What is Skin? Cosmetics Unmasked
Your skin is the largest organ in your body, accounting for about 16 per cent of your total body weight, and it has an area of 18, 000 square centimeters (2, 880 square inches) for an average adult. It is responsible for maintaining the correct body temperature; it senses heat, cold, contact and pain; it is an excretory organ, discharging waste matter such as urea; it helps to maintain the correct levels of water in your body fluids; it protects you from external dirt, microbes, and chemicals, and keeps you safe from rain, wind, snow, and the sun.
Beneath the two main layers of the skin is the subcutaneous layer, which separates your skin from the underlying muscles. This layer consists mainly of fat cells which help to insulate your body. Above the subcutaneous layer is the dermis, the main layer of skin.
The dermis is composed of living cells and contains tiny blood vessels called capillaries, nerve endings that detect temperature and touch, sweat glands that keep you cool, erector muscles that make your hair stand on end, collagen fibres that give your skin elasticity, hair follicles that supply the growing hairs with food and oxygen, and sebaceous glands that lubricate your hair shafts, hair follicles and skin.
When applied to undamaged skin, few cosmetic ingredients can reach the dermis. If they did, they would probably damage the living cells and cause irritation, sensitization, and allergies, and from there they would enter your bloodstream and may cause harm elsewhere in your body.
On top of the dermis is the outer layer of skin, called the epidermis. The epidermis consists of five layers but only one of them, the deeper layer, is distinct. This layer is called the basal layer or stratum germinativum. It consists of living cells that obtain food and oxygen from the dermis, and cells called melanocytes, which contain melanin, a brown pigment that protects you from ultraviolet radiation and gives your skin its colour.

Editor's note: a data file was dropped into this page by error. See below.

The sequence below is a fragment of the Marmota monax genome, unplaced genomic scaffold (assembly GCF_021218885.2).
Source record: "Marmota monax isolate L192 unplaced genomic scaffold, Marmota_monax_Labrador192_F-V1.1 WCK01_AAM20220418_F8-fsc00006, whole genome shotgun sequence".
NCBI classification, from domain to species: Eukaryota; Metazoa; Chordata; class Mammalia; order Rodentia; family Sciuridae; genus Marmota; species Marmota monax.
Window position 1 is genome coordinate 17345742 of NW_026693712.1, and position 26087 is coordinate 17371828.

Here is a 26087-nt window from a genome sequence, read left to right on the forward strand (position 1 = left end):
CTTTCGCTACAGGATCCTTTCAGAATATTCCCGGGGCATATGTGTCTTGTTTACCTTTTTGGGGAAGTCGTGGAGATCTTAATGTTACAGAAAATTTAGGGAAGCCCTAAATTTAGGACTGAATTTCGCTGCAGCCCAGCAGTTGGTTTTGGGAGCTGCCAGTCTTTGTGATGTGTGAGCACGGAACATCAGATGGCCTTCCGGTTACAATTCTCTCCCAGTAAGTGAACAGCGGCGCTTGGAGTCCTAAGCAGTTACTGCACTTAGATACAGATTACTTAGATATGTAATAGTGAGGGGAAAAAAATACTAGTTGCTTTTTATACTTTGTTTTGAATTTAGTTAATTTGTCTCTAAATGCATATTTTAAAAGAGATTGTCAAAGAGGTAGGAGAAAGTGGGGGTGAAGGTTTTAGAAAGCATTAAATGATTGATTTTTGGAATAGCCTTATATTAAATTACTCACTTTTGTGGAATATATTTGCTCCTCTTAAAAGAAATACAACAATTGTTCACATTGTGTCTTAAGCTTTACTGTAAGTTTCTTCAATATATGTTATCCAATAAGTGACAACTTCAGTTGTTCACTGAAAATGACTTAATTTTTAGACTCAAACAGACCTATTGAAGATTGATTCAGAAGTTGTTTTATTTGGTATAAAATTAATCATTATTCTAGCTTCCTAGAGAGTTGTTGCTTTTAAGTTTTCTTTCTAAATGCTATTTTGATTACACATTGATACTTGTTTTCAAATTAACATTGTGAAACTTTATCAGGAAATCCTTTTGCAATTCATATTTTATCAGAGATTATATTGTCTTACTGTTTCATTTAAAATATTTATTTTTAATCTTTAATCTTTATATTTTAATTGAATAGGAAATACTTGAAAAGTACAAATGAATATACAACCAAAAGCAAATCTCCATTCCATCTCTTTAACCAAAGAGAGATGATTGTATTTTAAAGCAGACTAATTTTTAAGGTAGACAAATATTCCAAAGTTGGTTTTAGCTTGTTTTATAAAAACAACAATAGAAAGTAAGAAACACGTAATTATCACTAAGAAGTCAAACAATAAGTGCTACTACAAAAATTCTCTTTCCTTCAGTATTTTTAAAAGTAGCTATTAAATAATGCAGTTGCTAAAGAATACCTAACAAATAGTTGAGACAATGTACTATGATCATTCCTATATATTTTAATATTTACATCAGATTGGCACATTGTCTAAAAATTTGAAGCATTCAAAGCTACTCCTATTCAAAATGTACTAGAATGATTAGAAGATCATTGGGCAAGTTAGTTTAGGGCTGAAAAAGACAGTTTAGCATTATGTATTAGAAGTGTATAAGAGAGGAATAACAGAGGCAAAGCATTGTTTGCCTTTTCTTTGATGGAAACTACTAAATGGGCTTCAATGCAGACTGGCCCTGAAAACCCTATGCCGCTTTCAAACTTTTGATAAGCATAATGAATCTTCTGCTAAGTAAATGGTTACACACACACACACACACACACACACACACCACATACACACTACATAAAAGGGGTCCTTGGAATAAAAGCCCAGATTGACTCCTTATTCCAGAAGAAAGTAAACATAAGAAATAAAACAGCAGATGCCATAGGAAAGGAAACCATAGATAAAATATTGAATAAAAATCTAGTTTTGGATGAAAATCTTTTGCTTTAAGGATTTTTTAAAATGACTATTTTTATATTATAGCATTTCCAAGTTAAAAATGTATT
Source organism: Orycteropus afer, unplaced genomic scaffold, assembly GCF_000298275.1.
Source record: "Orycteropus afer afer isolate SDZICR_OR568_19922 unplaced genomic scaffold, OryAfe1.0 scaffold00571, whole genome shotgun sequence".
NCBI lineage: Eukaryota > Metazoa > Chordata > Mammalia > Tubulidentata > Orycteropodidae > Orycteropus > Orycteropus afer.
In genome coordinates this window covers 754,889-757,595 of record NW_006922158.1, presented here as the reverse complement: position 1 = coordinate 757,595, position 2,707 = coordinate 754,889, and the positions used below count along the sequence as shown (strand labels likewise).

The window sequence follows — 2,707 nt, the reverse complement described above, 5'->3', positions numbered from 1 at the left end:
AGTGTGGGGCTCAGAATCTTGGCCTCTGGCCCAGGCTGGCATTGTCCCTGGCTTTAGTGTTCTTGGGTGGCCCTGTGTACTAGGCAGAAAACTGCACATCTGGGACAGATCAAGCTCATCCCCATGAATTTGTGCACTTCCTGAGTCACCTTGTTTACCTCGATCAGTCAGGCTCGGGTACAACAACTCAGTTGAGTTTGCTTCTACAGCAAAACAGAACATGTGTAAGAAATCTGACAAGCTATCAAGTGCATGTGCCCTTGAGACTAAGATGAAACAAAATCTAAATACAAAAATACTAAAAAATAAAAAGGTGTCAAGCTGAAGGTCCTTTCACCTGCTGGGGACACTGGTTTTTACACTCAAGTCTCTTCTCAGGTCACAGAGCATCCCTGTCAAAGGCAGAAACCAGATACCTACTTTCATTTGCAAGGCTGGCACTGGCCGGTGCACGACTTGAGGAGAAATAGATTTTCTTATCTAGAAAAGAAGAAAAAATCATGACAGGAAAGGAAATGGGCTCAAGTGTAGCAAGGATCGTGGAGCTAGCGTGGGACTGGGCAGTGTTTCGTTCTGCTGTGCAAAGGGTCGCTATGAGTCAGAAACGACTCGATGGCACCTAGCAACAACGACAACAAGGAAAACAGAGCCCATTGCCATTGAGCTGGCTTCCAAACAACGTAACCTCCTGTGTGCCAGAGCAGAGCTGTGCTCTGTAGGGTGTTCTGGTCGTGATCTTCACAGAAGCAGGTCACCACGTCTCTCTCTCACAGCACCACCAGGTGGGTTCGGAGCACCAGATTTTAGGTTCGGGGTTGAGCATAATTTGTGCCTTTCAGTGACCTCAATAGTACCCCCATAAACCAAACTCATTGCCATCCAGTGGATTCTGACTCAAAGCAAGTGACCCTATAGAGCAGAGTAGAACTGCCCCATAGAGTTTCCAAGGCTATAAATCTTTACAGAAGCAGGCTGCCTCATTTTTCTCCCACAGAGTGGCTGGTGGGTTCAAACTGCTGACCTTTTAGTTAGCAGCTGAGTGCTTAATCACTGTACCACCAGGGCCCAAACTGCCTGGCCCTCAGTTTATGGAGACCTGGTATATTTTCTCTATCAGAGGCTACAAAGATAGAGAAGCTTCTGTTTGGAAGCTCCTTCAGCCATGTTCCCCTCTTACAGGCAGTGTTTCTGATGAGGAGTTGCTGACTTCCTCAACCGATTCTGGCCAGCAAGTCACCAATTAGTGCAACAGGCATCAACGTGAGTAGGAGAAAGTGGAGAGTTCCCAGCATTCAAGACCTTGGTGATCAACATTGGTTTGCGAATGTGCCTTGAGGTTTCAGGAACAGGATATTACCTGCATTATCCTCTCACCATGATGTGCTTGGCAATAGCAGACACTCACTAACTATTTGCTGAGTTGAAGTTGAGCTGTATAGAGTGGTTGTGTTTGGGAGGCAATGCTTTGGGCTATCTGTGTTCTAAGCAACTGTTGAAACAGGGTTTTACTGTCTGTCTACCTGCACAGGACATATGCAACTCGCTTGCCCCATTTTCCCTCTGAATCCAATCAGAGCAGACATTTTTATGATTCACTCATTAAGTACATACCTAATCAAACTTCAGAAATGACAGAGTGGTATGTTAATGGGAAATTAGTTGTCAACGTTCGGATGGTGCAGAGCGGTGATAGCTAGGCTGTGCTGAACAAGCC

As the basal cells reproduce, they are pushed upwards toward the surface of the skin, taking about three weeks to reach the surface where they are eventually shed ("desquamated"). During these three weeks the cells gradually die and the substances inside the cell slowly turn to keratin, a tough, fibrous protein which is also found in hair and nails.
By the time the cells reach the horny outer layer of the skin that you can see (the "stratum corneum"), they consist mainly of keratin. keratin are flat like paving slabs, and are almost completely dehydrated.
This outer layer is usually the only layer you ever hear about. many cosmetic manufacturers proudly boast that their products can penetrate the stratum corneum - a credible, scientific-sounding phrase that rolls easily off the tongue. Fortunately, you have three more protective layers of skin cells to prevent these chemicals from reaching your living skin cells.
Reference: Cosmetics Unmasked: Dr Stephen & Gina Antczak
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